The family of sculptor Korczak Ziolkowski, who died in 1982, has continued his work—and like him they refuse to accept government money to finish. So they collect donations from those who visit. Thus, there’s no built-in National Park exposure, and not much of a publicity budget. But you must make the trip, if only to tell your great-grandchildren you were there when old Crazy Horse was still taking shape.
Say goodbye to Bronto and head east from Rapid City. It’s 35 miles to Badlands National Monument, but with the official speed limit 75 on Interstate 90, it’ll feel like a spin to the neighborhood grocery store. First stop: the town of Wall, gateway to the Badlands.
Now Wall, as anybody who’s driven within two or three hundred miles of the place knows (thanks to the areas of billboards that precede it), is the home of the Wall Drug Store. Wall Drug Store is to drugs what the American Telephone and Telegraph Company is to telegraphs.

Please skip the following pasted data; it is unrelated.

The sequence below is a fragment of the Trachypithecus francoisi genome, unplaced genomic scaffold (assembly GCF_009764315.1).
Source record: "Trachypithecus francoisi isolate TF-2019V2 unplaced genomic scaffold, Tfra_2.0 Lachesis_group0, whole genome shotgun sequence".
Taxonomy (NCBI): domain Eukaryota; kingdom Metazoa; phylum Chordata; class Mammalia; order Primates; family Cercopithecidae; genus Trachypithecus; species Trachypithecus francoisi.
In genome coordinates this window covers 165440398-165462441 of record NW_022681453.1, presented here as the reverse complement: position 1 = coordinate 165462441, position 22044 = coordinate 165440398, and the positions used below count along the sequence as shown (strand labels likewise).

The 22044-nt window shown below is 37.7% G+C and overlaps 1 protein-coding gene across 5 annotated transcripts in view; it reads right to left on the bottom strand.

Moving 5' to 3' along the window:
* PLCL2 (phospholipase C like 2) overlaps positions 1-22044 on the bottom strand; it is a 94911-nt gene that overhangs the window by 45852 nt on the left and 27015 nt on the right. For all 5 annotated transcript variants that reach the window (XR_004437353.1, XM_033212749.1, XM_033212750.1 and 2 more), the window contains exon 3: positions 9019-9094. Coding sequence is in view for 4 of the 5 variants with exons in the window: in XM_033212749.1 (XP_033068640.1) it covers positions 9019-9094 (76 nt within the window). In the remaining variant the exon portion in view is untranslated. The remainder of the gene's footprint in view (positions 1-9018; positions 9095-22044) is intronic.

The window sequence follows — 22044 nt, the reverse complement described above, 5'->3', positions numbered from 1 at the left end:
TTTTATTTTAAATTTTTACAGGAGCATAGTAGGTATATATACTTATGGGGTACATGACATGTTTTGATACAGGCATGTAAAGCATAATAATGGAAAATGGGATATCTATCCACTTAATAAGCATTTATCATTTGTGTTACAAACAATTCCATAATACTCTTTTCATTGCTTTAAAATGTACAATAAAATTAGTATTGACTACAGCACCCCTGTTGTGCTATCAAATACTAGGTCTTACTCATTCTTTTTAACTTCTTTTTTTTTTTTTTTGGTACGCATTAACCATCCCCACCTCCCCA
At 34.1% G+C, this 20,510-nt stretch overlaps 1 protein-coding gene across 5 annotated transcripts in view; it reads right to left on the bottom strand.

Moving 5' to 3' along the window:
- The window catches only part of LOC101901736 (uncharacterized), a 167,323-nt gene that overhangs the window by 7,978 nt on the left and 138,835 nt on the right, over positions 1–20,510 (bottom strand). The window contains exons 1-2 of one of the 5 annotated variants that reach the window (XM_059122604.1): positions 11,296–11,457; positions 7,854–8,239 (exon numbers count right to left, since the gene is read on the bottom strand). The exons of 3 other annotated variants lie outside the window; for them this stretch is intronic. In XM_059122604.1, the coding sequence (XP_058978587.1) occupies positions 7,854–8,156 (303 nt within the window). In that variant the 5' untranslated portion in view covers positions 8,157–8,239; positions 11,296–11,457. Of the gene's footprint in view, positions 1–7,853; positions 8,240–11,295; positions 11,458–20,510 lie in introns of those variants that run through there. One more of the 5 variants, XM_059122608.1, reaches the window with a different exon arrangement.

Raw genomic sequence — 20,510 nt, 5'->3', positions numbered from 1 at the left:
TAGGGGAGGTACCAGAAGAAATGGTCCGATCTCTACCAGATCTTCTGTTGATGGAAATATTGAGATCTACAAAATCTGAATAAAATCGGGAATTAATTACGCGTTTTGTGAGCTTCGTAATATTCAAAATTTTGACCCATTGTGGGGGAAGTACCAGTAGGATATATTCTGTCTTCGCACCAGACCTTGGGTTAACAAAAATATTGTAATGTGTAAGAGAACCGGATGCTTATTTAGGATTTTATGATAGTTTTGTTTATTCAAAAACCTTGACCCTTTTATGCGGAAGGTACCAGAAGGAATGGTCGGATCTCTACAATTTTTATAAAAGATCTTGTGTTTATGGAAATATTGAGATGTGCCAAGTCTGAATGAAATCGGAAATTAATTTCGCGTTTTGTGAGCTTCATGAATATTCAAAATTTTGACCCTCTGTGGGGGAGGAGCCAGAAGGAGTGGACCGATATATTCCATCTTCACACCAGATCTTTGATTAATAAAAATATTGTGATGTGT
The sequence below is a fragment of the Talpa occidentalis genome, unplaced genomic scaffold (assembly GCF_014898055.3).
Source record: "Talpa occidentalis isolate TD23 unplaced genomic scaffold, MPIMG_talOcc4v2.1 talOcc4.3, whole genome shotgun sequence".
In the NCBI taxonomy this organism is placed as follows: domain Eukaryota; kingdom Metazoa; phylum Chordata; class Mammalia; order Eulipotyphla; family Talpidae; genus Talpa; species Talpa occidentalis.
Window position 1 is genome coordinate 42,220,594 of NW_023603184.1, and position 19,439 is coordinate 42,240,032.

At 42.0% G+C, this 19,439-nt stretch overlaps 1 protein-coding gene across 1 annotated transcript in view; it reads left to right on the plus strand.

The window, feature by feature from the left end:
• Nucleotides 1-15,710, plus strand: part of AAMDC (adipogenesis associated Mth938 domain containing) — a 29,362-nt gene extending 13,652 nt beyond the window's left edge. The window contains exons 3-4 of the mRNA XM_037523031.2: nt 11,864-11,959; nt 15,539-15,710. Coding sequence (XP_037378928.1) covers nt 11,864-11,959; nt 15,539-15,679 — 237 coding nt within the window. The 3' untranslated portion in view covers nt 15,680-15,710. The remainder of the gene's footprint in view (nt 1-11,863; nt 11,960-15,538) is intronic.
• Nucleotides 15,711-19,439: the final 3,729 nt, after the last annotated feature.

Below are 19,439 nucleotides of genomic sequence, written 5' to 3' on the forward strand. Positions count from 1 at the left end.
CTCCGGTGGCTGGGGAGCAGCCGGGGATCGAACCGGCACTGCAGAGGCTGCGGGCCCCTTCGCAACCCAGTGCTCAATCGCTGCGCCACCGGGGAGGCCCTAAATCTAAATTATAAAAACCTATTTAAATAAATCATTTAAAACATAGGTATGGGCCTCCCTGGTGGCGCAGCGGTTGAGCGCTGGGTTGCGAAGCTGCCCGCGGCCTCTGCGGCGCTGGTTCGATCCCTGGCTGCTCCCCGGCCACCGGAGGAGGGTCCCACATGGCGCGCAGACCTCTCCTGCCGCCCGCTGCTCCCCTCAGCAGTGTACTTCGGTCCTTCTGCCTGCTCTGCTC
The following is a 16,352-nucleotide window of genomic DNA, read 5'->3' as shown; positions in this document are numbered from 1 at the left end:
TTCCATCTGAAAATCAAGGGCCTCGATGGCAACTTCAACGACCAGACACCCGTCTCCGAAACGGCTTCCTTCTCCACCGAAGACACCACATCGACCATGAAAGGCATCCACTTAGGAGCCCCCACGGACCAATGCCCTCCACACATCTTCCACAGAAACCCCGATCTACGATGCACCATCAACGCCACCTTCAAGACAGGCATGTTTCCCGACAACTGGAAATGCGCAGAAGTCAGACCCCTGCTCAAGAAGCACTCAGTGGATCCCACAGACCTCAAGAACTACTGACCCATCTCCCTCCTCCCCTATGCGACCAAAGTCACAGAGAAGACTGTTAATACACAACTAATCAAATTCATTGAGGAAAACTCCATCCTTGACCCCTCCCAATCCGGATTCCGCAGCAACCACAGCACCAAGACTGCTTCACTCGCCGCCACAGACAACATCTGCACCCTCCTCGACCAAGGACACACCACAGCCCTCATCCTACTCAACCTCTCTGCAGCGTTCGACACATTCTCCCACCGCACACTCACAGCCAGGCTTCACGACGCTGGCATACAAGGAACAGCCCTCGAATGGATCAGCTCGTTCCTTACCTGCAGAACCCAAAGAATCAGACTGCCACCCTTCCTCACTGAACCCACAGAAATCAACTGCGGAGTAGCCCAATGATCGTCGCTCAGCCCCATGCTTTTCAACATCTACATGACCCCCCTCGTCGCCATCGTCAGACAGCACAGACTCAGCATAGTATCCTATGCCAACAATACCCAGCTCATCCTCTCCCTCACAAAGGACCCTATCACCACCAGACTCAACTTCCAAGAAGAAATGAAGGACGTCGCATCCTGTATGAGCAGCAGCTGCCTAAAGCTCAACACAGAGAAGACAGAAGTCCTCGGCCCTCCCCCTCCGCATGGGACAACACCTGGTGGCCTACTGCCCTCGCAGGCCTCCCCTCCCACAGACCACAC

There may indeed be some corner of Wall Drug where you can actually buy drugs, but its true trade is in hot dogs, pizza, souvenir hand towels, miniature Rushmores, steer horns, novelty thermometers, card tricks, t-shirts, flip-flops, sunglasses, bumper stickers, plaster prairie dogs, instant film, naughty post cards, and vending machines. Oh, yes, and free ice water. Since 1939, the signs say. You will stop at Wall Drugs, as everyone else does.
Here’s what you do. Wend your way through the maze of shops. Stroll across the courtyard where you can take a friend’s picture on a dinosaur. Duck into the shooting gallery near the snack bar, and note the sign that reads “no flash photography.” Take careful camera aim at the gallery targets, and take a flash picture. You’ll thank me later.